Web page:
San Diego State University recently conducted a study which examined the demographics of film critics and found that male critics vastly outnumbered female critics. The study, titled “Thumbs Down 2016: Top Film Critics and Gender”, found that women make up just 27% of “top critics” while men make up 73% of that same total. Additionally, women wrote 24% of the reviews during the study, with men making up the remaining 76%. Amazing, right?
The researchers looked specifically at Rotten Tomatoes, one of the largest movie review websites. He tapped into a group of what Rotten Tomatoes considers “top critics,” who are considered influential based on the publication they write for and their prolificacy. Moreover, even looking at the gender breakdown independent of the actual title (film critic vs. independent critic), the numbers were similar: women made up 24% of the total number of film critics, and men 76%. When it comes to freelancers, the change was minimal: women made up 25% of freelancers, compared to 75% for men.
The study went even further, examining the genres of the films examined. For the Spring 2016 season, 84% of all science fiction reviews were written by men. We’re closest to parity in romantic movie reviews, where men wrote 57% of all reviews, compared to 43% for women.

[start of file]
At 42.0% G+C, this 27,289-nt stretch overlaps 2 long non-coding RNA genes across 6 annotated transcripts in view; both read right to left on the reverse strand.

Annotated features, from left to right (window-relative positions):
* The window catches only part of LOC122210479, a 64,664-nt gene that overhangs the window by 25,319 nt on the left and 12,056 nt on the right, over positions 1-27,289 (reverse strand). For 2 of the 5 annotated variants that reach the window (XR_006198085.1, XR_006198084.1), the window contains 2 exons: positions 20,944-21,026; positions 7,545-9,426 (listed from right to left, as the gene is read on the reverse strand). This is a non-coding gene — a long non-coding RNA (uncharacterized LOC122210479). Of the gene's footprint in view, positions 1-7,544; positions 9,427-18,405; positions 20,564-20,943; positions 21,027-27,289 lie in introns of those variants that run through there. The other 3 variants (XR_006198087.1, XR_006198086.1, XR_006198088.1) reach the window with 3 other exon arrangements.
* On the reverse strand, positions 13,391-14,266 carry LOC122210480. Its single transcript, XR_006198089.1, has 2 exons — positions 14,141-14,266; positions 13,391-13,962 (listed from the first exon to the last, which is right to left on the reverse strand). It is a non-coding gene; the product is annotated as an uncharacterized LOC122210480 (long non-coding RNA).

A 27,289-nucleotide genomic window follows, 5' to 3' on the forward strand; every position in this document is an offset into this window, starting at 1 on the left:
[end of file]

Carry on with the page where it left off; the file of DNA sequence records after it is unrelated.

This study echoes Meryl Streep’s anecdotal study of the sex composition of Rotten Tomatoes. The numbers she found in October were equally staggering: Streep found that 168 women were allowed to rate on the tomato counter, compared to 760 men who do the same. In terms of percentages, these figures are slightly lower than the results of the study; 18% versus 82%.
It’s no secret that the success of a film largely depends on the opinions of critics. a large number of negative reviews can torpedo a film’s chances of a sequel or the creative team’s chances of working on another film. You’re as good as your last movie, as they say. This discrepancy in numbers could reflect a discrepancy in exam scores.
Once again: when we talk about representation in any industry, we mean representation everywhere in this industry. Gender parity is something worth striving for, if only to have critics who can accurately experience a film, just as half the population will see it. Reviews, by their very nature, are subjective. Wouldn’t it then be the responsibility of Rotten Tomatoes to ensure that their workforce achieves parity? An equal responsibility lies with the platform and the publications that give jobs to these reviewers. Hire women, help raise their voices so that some semblance of equivalence can be achieved. We can do that, can’t we?
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